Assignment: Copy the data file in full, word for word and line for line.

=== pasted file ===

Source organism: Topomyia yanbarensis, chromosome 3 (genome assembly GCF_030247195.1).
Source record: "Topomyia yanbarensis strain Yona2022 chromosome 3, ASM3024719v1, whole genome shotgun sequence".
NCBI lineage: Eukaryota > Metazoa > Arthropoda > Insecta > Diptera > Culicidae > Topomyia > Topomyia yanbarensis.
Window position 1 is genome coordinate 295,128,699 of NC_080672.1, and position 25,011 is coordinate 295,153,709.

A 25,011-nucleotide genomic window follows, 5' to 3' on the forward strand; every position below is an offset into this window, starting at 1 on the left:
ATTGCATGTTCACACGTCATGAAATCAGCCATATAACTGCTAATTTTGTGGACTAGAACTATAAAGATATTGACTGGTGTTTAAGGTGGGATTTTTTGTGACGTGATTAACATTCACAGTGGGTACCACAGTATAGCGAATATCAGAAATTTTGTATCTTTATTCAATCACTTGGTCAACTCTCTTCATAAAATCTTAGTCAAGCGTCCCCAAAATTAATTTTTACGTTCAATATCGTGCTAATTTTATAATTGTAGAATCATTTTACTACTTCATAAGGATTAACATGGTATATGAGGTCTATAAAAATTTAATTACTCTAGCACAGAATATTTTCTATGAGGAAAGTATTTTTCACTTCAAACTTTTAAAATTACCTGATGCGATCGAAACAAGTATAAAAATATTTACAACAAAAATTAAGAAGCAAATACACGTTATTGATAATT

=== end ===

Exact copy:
Source organism: Topomyia yanbarensis, chromosome 3 (genome assembly GCF_030247195.1).
Source record: "Topomyia yanbarensis strain Yona2022 chromosome 3, ASM3024719v1, whole genome shotgun sequence".
NCBI lineage: Eukaryota > Metazoa > Arthropoda > Insecta > Diptera > Culicidae > Topomyia > Topomyia yanbarensis.
Window position 1 is genome coordinate 295,128,699 of NC_080672.1, and position 25,011 is coordinate 295,153,709.

A 25,011-nucleotide genomic window follows, 5' to 3' on the forward strand; every position below is an offset into this window, starting at 1 on the left:
ATTGCATGTTCACACGTCATGAAATCAGCCATATAACTGCTAATTTTGTGGACTAGAACTATAAAGATATTGACTGGTGTTTAAGGTGGGATTTTTTGTGACGTGATTAACATTCACAGTGGGTACCACAGTATAGCGAATATCAGAAATTTTGTATCTTTATTCAATCACTTGGTCAACTCTCTTCATAAAATCTTAGTCAAGCGTCCCCAAAATTAATTTTTACGTTCAATATCGTGCTAATTTTATAATTGTAGAATCATTTTACTACTTCATAAGGATTAACATGGTATATGAGGTCTATAAAAATTTAATTACTCTAGCACAGAATATTTTCTATGAGGAAAGTATTTTTCACTTCAAACTTTTAAAATTACCTGATGCGATCGAAACAAGTATAAAAATATTTACAACAAAAATTAAGAAGCAAATACACGTTATTGATAATT